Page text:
2 of 2 people found the following review helpful
Doesn't do the man justice...
, April 25, 2013
This review is from: Hitchcock (Blu-ray / DVD Combo) (Blu-ray)
I'm a huge fan of Alfred Hitchcock. I think most people are, or even if they aren't they can certainly appreciate the impact he's had on film in general. Fewer names are as known as Hitchcock's, and fewer films are as associated with that name as `Psycho'. So, when you have a film devoted to exposing what went on behind the scenes of the filming of that monumental film, you have my attention.
Sadly, this doesn't all work out like I had expected.
The film shuffles a few angles to try and compose a well-rounded look at Hitch and his process, but it doesn't all come together like it thinks it does. Opening with a shot of Ed Gein killing his brother and then having Hitchcock infamously narrate the proceedings, `Hitchcock' opens with promise. Moving from there to the aftermath of success from Hitchcock's `North by Northwest' and the struggle to find something new and exciting, we see him set his sights on `Psycho', a novel inspired by Gein's killings and something far too violent and grisly for Paramount to accept. So, Hitchcock decides to fund it himself, and he goes to work. We see his relationship with his wife, Alma, and her need to more recognition and purpose and the fact that her friend Whitfield Cook continually tries to woo her. We see his onset antics, his paternal relationship with Leigh and his vile contempt for Vera Miles. We see him fight with his inner demons as well as the studio, and yet it all feels so thankless.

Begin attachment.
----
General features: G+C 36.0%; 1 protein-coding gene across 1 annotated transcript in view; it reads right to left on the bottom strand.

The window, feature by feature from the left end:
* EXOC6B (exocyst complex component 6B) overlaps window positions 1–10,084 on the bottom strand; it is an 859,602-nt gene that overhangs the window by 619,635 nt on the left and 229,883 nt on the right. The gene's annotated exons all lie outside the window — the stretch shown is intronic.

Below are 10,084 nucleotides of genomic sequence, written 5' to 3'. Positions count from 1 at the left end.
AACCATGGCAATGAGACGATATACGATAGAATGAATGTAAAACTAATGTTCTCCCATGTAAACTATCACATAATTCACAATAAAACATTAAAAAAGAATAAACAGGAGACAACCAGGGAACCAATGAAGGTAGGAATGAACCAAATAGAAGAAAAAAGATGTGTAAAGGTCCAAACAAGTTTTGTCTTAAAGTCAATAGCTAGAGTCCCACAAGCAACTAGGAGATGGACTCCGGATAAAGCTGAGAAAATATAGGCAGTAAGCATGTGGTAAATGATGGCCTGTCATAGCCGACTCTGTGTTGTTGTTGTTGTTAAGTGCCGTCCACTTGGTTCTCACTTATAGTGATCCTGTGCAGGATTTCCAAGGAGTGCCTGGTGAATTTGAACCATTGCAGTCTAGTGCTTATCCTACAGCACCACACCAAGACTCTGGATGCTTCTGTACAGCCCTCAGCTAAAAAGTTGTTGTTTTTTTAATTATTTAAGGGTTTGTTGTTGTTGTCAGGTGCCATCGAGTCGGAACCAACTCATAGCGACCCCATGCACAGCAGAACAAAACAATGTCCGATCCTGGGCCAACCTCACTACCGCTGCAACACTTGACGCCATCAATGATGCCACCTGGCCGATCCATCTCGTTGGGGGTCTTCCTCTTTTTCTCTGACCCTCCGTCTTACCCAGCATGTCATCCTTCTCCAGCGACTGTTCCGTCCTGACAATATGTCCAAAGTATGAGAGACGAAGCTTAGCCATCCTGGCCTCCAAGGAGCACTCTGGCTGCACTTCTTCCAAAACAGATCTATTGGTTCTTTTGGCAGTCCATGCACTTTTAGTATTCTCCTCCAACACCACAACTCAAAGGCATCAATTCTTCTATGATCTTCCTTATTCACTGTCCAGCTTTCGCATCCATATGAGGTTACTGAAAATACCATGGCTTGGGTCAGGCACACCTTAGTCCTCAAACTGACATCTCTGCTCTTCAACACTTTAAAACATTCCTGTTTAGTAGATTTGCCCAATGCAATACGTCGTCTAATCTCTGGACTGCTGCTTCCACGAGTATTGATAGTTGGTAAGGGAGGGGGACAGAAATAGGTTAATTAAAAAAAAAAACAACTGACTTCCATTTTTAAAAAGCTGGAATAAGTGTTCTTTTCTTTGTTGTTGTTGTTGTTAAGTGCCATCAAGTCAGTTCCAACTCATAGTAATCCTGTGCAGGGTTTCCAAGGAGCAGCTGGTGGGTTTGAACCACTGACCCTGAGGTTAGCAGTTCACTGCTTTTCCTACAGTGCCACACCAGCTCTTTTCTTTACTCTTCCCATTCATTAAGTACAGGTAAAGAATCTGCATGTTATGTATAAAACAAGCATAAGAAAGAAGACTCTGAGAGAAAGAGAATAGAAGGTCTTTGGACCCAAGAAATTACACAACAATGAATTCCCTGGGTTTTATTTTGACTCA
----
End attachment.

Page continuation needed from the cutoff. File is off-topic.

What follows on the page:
That is really the only word that comes to mind when I think of this film. It's thankless. Nothing really stands out as noteworthy, other than those sets and costumes. The performances are uniformly decent, but no one really stands out other than maybe Mirren, who shades Alma in a way that feels lived in. Johansson, Biel, Collette and D'Arcy are barely there at all, Huston is certainly a stereotype with little meat to hold him together and Hopkins looks too much like DeVito's Penguin to make much of a real impact. The interwoven storylines, particularly those involving Gein, serve as an interesting concept and yet don't really add much to the overall film itself. I felt like Hitch was never really explored. All of the horror stories revolving around his domineering, egotistical and sexist ways was never presented as anything more than a fleeting possibility. It is far too sentimental a film to have much bite.
I loved the idea of it being a comedic take on the man, full of cheeky fun and insight and yet it just felt bland and uninteresting.
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